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Thoughts on Connecticut shootings

We are here again.
So soon, we are here again.
Another mass shooting.
Another place where many lost their lives for no reason than being present when someone else decided to release their rage on those around them.

It seems insufferable that such an incident could happen again.
That our hearts could be made to tremble so because one of us took up arms against their own, but forgot to notify the rest of us that we were at war.
How could this happen? Again?

I know there is not an answer to that question. I only ask it in stunned disbelief at yet another news headline that brought me to my knees and stole my breath at the sheer vileness of another person’s act. Because all I am left with is my words; and small as they are, they are all I have left in trying to understand my world.


These are the words I would like to say to the person who committed this offence.
What you did is cruel beyond words. No parent wants to hear the words “Your child is dead”; but knowing that your child died in fear … how is a person supposed to hold such thoughts? And it seems a little worse – though how can it be? – that they died in a place where we thought they would be safe. In a place where we willingly took them to and left them because we believed that the space was safe! You have defiled a space that is at the heart of a community; and turned what was sacrosanct into an arena of blood and suffering.

What did a child ever do to you that would cause you to treat them like this? How did a child hurt you so, that you felt able to hurt so many others like this? What can a 6 year old do, to drive you to punish them so?

I have been raised to act through forgiveness, but your actions test me. I hate you for making me despair of us as a species – no matter how briefly. Because even as you slew those in your path, I know that there were others who tried to prevent you; who tried to protect the very children you were intending to harm. And that in that one brief moment was contained the very best and very worst of us.

I hate that your actions will cause increased security in our school buildings – whose walls are already overburdened with alarms, gates and cameras that monitor every square inch: meaning our children grow up accustomed to being surrounded by physical symbols of constraint and heightened danger in a space that should be about growth, learning and extension.

I hate that you took our seedlings and extinguished all their possibility: and that those who died by your hand did nothing to harm you.

I hate that once again, I have been made me a little afraid of our shared spaces: a little afraid of the person who passes me on the street. Because you are one of us; and yet one of us perpetrated this shameful atrocity. How can we protect ourselves when the threat comes from one of our own?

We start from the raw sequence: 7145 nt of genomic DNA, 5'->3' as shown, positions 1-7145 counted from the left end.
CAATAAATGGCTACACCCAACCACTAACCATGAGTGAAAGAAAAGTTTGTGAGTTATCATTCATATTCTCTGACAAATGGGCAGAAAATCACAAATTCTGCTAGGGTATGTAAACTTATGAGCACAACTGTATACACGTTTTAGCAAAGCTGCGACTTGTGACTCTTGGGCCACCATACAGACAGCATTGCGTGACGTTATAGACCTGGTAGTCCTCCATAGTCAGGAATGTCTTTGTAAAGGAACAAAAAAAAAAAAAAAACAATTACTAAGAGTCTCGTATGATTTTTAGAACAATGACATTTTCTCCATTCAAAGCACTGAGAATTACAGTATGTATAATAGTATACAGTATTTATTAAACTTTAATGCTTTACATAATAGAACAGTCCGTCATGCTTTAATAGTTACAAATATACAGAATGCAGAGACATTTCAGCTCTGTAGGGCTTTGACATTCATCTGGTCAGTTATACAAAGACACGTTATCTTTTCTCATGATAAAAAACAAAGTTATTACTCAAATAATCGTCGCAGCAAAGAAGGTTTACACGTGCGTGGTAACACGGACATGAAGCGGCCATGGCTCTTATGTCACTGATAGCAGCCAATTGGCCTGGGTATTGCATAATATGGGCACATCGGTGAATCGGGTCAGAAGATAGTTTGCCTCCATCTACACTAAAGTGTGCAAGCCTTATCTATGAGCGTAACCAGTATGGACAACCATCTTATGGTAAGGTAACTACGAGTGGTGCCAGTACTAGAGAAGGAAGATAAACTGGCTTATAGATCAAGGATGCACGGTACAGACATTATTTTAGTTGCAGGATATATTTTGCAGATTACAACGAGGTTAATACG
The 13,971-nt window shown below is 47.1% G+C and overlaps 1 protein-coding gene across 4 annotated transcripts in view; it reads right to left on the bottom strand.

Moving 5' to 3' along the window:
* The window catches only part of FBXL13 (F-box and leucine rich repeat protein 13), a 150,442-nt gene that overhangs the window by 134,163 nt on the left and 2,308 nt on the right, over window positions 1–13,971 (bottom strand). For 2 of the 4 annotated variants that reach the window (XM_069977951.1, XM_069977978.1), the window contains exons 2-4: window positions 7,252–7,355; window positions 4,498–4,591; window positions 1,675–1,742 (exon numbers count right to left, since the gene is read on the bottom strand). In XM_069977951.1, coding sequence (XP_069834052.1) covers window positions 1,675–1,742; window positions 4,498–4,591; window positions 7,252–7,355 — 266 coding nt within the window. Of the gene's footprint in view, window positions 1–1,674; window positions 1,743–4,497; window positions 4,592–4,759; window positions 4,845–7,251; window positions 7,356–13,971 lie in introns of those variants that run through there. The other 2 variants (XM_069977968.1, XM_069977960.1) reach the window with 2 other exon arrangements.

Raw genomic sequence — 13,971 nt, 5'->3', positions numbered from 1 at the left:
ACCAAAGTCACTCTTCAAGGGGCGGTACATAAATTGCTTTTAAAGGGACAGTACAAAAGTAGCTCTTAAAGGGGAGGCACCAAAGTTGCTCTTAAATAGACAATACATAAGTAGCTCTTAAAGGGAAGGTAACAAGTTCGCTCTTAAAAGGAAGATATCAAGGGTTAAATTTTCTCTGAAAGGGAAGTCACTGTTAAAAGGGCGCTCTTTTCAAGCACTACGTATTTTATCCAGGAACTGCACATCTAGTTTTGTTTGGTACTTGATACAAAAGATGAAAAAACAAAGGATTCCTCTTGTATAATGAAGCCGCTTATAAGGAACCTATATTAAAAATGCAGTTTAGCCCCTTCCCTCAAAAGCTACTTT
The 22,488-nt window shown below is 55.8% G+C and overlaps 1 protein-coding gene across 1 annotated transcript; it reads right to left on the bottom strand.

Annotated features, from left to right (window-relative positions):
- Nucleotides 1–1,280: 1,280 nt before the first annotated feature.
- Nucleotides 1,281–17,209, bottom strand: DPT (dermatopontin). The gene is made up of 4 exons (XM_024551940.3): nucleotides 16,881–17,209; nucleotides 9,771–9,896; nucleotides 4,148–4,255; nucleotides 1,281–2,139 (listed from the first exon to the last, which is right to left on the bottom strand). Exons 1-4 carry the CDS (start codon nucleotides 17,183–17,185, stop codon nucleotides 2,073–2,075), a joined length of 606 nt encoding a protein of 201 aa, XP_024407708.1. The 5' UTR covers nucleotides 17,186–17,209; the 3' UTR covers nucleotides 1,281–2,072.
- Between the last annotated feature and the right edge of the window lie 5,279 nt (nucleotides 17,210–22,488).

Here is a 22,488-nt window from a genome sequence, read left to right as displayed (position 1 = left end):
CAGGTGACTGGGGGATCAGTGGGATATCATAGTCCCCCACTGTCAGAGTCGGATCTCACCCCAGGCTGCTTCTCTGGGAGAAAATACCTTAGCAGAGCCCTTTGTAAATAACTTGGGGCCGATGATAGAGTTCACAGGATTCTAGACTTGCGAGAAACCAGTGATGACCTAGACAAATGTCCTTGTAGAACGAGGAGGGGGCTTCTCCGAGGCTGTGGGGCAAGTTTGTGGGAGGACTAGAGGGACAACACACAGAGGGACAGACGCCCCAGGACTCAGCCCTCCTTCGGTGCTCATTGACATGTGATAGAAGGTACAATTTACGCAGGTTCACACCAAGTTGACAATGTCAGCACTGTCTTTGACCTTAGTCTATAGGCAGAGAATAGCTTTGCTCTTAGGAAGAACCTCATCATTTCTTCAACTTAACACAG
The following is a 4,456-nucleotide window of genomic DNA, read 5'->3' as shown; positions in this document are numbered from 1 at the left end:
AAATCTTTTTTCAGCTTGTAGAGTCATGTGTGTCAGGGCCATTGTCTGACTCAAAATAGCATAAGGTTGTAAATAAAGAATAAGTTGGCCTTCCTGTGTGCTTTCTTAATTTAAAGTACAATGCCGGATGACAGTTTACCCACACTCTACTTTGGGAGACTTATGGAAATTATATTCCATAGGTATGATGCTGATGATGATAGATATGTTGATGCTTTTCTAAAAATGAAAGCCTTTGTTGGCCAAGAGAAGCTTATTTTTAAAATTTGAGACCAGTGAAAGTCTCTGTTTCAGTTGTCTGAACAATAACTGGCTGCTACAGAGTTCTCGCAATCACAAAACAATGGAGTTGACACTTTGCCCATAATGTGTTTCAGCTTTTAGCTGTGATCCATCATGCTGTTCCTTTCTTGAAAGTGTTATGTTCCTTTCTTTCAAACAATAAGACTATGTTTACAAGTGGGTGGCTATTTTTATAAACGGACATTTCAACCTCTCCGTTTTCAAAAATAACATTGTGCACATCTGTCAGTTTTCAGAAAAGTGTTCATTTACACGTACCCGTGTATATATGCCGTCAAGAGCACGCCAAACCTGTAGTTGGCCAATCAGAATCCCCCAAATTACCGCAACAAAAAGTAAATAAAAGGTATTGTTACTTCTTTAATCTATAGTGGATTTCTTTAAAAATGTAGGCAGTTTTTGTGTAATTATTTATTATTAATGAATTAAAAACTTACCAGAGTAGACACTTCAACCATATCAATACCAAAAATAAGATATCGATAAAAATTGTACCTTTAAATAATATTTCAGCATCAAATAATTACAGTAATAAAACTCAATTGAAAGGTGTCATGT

I hate that I can’t stop wondering “where next”?
And I hate that all your actions have left me with are the words “I am so sorry”: because “I’m sorry” will never be enough to comfort those who lost loved ones at your hands. “I’m sorry” will not reset the wrong that you did nor shorten this period of mourning: because in reality, this is only the start of the grief. And though we may send our love and our prayers to those immediately affected by this incident, there is nothing we can do to make this situation bearable.

And from the news reports it appears that you may have taken your own life. You felt able to do what you did, but not able to face the consequences of your actions? You have no right to hurt others with your own pain.
Did you think that we would suffer in silence? That you could escape explaining your actions?

I have to believe that you will answer for what you did. Somewhere. Somehow. You will have to account for every bullet you released. For every life you took. For every tear you caused to be shed in anguish, despair and inconsolable heartbreak. You will have to answer for every family who is now one member less. For each member of a community who now stands on familiar streets turned unrecognisable by terror and grief.

You will have to answer.
And there will only be one question.



After penning the above piece and having some time to think about it, I’ve had to acknowledge that the sentiment and the question goes beyond Connecticut. In the last year alone, there have been many incidents around the world where both children and adults have been massacred. In Pakistan, Yemen, Afghanistan and in Syria: and in many other places that I do not know about or that the media has not been aware of to report – or alternatively, chooses not to report (for whatever rationalisation).

The reason why such incidents hurt is because all lives matter. For at the point when we start believing or acting as though some lives matter less, is when we behave at our ugliest and at our most dangerous.

It does not matter that those who died were not known to me. It does not matter that I cannot pronounce the name of the place where the incident occurred or point to the relevant country on a map. Regardless of age, ethnicity, gender or any other arbitrary distinguishing feature of the victims, I mourn because a life was cut down. Because I am one of many and they (both victim and perpetrator) were one of us. And because losing one of us through hatred and anger and in fear is a wrenching apart of “us”.

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AUTHOR: I am might war. I have a love of music, the written word, travel, Anime, polar bears, people and “sticking and colouring”.

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